The Welsh Assembly had a debate on safeguarding children in Pembrokeshire following the Dylan Seabridge case.
Local Safeguarding Children Boards are now chaired by people who are independent of the local authority. This is to correct problems which arose in the past from having the Director of Children’s Services chairing the board which was meant to hold the authority to account.
However, the Chair is only required for 2-3 days a month, so Chairs can pick up more than one board and this this gives some individuals a great deal of influence. Several Boards are currently advertising for an Independent Chair. The typical day rate is £600. As far as I can make out, between them, 32 Independent Chairs are responsible for 75 Boards, with 9 chairing 3 Boards each and 1 chairing 4 Boards.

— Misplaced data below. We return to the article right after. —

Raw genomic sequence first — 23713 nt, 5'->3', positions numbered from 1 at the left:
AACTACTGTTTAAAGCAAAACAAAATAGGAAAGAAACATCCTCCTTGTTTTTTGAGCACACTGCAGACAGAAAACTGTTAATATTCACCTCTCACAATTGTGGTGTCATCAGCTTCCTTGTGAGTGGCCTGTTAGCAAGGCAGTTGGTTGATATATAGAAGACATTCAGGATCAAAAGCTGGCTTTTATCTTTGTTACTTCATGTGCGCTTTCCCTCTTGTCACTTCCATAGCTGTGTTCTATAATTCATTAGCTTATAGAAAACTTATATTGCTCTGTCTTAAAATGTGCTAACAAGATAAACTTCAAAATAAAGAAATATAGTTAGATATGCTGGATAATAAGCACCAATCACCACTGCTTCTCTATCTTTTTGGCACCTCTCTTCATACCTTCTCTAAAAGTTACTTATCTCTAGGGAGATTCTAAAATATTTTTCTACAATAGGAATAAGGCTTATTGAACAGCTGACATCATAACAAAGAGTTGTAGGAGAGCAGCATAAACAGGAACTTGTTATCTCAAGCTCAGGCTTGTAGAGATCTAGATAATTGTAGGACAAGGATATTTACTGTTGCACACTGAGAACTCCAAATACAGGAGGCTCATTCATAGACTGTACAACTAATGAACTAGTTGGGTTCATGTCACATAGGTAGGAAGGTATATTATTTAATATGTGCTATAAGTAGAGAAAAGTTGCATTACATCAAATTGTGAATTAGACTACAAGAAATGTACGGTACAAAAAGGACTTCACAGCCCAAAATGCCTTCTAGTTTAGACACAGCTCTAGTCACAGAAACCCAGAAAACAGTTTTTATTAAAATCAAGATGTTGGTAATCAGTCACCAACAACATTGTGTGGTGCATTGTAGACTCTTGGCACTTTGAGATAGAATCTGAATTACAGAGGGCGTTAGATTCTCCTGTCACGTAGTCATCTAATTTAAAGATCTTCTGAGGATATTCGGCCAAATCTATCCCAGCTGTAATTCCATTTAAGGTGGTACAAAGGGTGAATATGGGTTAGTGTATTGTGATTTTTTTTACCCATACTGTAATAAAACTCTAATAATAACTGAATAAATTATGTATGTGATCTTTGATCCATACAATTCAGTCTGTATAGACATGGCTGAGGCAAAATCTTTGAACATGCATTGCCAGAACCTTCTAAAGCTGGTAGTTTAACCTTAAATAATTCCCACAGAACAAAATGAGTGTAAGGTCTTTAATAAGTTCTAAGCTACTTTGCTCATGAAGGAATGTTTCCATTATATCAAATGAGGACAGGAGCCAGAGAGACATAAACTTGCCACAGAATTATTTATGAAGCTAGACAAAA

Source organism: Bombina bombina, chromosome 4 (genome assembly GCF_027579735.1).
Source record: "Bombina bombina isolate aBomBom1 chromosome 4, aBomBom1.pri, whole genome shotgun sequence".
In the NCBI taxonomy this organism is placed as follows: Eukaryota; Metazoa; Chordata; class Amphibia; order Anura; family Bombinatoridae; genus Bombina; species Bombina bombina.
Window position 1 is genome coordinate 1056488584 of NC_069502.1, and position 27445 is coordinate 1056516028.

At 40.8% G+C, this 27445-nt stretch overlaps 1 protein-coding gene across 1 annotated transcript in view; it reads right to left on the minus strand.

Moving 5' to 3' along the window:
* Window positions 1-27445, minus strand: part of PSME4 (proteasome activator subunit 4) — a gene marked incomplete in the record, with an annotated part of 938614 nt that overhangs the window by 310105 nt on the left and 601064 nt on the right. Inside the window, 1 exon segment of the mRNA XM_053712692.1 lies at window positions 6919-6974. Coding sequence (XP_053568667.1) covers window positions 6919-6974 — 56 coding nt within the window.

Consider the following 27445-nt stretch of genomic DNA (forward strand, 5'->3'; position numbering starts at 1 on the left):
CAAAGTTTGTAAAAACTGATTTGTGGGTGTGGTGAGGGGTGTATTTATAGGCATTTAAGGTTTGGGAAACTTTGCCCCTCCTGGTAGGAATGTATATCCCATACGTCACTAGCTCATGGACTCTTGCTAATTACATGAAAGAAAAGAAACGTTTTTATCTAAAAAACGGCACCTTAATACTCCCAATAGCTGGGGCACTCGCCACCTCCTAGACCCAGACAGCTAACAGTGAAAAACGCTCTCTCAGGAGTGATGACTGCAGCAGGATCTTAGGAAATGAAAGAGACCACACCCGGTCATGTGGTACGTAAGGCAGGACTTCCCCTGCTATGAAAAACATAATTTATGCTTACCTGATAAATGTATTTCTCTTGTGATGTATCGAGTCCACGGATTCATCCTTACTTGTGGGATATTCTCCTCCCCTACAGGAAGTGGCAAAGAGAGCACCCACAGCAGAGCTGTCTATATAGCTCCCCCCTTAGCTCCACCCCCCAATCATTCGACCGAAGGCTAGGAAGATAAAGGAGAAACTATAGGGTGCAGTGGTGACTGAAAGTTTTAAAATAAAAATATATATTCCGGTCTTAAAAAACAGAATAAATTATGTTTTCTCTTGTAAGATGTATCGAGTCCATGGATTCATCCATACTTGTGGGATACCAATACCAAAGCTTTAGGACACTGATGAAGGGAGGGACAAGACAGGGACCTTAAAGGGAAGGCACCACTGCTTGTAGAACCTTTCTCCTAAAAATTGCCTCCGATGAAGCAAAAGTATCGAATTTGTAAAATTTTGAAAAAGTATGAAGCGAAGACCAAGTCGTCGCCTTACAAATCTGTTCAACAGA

Does this small world have an impact on who is commissioned to write Serious Case Reviews?
A parliamentary debate about regulating out of school settings took place in Westminster Hall on January 20th 2016.
Points to note: far more MPs than the usual Westminster Hall debate; concerted backbench opposition from the Government’s own party; and rare cross-party agreement from Labour, the DUP, and the SNP, mainly united by a faith background.
Home educators may be interested in some of the arguments put forward which have parallels with home education registration and monitoring. Continue reading
Some time around January 23rd 2016 the NSPCC revised its web page about learning lessons from serious case reviews where children are not educated in school.
My first reaction is that the latest change is an improvement.
These last two inspections published on January 20th 2016 bring the total to 18 since the new guidance on home education was issued to inspectors in April 2015. Read about the previous inspections here https://edyourself.wordpress.com/2016/01/07/ofsted-new-guidance-home-education-inspections/ Continue reading